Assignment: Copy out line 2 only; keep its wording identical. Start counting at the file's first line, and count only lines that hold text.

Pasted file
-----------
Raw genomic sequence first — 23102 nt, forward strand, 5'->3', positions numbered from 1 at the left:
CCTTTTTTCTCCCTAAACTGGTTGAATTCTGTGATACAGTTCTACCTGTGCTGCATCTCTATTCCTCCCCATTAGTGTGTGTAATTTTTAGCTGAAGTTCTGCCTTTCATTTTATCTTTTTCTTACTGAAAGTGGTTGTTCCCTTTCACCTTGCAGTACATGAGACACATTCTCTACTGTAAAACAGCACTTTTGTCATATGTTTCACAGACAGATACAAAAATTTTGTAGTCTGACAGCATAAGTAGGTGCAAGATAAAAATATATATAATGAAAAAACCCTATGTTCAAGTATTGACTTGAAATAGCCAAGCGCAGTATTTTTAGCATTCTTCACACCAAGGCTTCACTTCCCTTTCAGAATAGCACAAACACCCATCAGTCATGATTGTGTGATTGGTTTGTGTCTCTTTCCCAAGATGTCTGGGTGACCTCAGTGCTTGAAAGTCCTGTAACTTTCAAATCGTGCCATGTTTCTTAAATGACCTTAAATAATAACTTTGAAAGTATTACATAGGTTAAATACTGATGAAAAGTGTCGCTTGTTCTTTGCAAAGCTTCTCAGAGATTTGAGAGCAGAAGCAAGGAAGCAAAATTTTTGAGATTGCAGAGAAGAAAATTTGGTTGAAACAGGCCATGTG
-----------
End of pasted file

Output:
CCTTTTTTCTCCCTAAACTGGTTGAATTCTGTGATACAGTTCTACCTGTGCTGCATCTCTATTCCTCCCCATTAGTGTGTGTAATTTTTAGCTGAAGTTCTGCCTTTCATTTTATCTTTTTCTTACTGAAAGTGGTTGTTCCCTTTCACCTTGCAGTACATGAGACACATTCTCTACTGTAAAACAGCACTTTTGTCATATGTTTCACAGACAGATACAAAAATTTTGTAGTCTGACAGCATAAGTAGGTGCAAGATAAAAATATATATAATGAAAAAACCCTATGTTCAAGTATTGACTTGAAATAGCCAAGCGCAGTATTTTTAGCATTCTTCACACCAAGGCTTCACTTCCCTTTCAGAATAGCACAAACACCCATCAGTCATGATTGTGTGATTGGTTTGTGTCTCTTTCCCAAGATGTCTGGGTGACCTCAGTGCTTGAAAGTCCTGTAACTTTCAAATCGTGCCATGTTTCTTAAATGACCTTAAATAATAACTTTGAAAGTATTACATAGGTTAAATACTGATGAAAAGTGTCGCTTGTTCTTTGCAAAGCTTCTCAGAGATTTGAGAGCAGAAGCAAGGAAGCAAAATTTTTGAGATTGCAGAGAAGAAAATTTGGTTGAAACAGGCCATGTG